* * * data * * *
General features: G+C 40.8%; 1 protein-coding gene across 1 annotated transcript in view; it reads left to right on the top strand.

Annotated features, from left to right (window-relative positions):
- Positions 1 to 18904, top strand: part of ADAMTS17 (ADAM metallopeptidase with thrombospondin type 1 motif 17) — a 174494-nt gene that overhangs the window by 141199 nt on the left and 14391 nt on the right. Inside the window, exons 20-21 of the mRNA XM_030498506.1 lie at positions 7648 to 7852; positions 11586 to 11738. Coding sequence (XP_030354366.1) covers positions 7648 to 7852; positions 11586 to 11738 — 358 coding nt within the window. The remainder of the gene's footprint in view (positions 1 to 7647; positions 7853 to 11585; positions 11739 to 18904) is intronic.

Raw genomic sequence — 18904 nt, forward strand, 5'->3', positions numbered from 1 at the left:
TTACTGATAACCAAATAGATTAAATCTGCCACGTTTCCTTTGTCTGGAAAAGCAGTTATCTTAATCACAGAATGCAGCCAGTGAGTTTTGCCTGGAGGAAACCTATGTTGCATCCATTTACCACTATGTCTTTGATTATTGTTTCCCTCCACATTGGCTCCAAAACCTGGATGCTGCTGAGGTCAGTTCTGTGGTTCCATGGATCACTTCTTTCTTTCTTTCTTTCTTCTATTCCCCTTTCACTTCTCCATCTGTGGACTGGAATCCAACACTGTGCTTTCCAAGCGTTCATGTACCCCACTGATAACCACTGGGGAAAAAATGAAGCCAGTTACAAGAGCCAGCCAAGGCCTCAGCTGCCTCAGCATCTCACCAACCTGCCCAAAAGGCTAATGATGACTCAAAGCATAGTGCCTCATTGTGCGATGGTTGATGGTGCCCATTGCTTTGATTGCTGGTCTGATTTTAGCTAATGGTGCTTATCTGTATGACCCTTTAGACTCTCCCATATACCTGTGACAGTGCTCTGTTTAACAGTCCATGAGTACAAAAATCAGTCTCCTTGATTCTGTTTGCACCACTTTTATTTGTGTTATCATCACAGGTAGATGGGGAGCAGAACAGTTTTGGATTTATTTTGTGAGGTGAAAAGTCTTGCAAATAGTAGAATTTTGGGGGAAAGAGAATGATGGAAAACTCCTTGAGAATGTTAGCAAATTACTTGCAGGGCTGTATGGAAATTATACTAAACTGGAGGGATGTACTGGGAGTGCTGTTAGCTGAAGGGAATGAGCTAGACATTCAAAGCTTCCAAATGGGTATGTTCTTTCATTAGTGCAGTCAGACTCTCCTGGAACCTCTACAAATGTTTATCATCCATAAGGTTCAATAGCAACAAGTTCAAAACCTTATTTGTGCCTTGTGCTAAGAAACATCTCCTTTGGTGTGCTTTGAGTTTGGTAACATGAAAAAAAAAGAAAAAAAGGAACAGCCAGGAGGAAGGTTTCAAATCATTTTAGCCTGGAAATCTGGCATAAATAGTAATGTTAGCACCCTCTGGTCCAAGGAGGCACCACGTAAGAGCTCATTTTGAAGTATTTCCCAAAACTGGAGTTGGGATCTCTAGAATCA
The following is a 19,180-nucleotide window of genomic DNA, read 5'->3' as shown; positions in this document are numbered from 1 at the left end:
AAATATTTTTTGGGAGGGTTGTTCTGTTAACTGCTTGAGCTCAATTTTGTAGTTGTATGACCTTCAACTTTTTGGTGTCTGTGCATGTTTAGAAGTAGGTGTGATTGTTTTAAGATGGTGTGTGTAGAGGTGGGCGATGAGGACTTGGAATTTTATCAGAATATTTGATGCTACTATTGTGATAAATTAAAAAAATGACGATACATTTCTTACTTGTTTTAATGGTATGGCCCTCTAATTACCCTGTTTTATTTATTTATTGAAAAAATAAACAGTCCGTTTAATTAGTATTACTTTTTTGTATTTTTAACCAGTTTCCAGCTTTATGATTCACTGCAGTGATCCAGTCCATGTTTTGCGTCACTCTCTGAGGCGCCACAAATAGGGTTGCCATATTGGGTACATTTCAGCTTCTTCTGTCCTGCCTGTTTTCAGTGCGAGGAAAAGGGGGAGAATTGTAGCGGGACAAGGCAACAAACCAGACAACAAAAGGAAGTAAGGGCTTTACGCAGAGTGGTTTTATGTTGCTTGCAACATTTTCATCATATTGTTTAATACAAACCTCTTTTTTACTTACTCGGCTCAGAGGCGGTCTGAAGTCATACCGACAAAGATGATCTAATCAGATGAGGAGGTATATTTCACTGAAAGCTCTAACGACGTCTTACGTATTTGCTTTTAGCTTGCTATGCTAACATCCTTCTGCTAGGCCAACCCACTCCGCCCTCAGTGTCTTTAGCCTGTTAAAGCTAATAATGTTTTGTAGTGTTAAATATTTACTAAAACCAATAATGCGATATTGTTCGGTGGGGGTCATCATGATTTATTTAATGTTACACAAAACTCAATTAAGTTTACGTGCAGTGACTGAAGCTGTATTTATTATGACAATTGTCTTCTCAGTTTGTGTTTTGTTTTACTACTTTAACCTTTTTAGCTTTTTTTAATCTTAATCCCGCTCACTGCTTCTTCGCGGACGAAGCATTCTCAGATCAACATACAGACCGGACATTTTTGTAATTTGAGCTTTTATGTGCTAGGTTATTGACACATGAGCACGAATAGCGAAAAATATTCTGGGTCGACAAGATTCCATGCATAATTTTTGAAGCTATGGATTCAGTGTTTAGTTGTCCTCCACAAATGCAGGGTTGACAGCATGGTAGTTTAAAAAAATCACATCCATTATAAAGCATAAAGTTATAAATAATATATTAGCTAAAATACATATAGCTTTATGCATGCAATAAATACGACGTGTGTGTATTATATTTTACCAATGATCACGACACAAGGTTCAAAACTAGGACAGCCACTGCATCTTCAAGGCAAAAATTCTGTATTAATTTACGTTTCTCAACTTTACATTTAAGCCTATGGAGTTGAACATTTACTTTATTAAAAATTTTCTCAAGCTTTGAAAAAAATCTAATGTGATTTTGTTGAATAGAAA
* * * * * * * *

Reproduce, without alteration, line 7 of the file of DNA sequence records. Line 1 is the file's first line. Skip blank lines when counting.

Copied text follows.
AAATATTTTTTGGGAGGGTTGTTCTGTTAACTGCTTGAGCTCAATTTTGTAGTTGTATGACCTTCAACTTTTTGGTGTCTGTGCATGTTTAGAAGTAGGTGTGATTGTTTTAAGATGGTGTGTGTAGAGGTGGGCGATGAGGACTTGGAATTTTATCAGAATATTTGATGCTACTATTGTGATAAATTAAAAAAATGACGATACATTTCTTACTTGTTTTAATGGTATGGCCCTCTAATTACCCTGTTTTATTTATTTATTGAAAAAATAAACAGTCCGTTTAATTAGTATTACTTTTTTGTATTTTTAACCAGTTTCCAGCTTTATGATTCACTGCAGTGATCCAGTCCATGTTTTGCGTCACTCTCTGAGGCGCCACAAATAGGGTTGCCATATTGGGTACATTTCAGCTTCTTCTGTCCTGCCTGTTTTCAGTGCGAGGAAAAGGGGGAGAATTGTAGCGGGACAAGGCAACAAACCAGACAACAAAAGGAAGTAAGGGCTTTACGCAGAGTGGTTTTATGTTGCTTGCAACATTTTCATCATATTGTTTAATACAAACCTCTTTTTTACTTACTCGGCTCAGAGGCGGTCTGAAGTCATACCGACAAAGATGATCTAATCAGATGAGGAGGTATATTTCACTGAAAGCTCTAACGACGTCTTACGTATTTGCTTTTAGCTTGCTATGCTAACATCCTTCTGCTAGGCCAACCCACTCCGCCCTCAGTGTCTTTAGCCTGTTAAAGCTAATAATGTTTTGTAGTGTTAAATATTTACTAAAACCAATAATGCGATATTGTTCGGTGGGGGTCATCATGATTTATTTAATGTTACACAAAACTCAATTAAGTTTACGTGCAGTGACTGAAGCTGTATTTATTATGACAATTGTCTTCTCAGTTTGTGTTTTGTTTTACTACTTTAACCTTTTTAGCTTTTTTTAATCTTAATCCCGCTCACTGCTTCTTCGCGGACGAAGCATTCTCAGATCAACATACAGACCGGACATTTTTGTAATTTGAGCTTTTATGTGCTAGGTTATTGACACATGAGCACGAATAGCGAAAAATATTCTGGGTCGACAAGATTCCATGCATAATTTTTGAAGCTATGGATTCAGTGTTTAGTTGTCCTCCACAAATGCAGGGTTGACAGCATGGTAGTTTAAAAAAATCACATCCATTATAAAGCATAAAGTTATAAATAATATATTAGCTAAAATACATATAGCTTTATGCATGCAATAAATACGACGTGTGTGTATTATATTTTACCAATGATCACGACACAAGGTTCAAAACTAGGACAGCCACTGCATCTTCAAGGCAAAAATTCTGTATTAATTTACGTTTCTCAACTTTACATTTAAGCCTATGGAGTTGAACATTTACTTTATTAAAAATTTTCTCAAGCTTTGAAAAAAATCTAATGTGATTTTGTTGAATAGAAA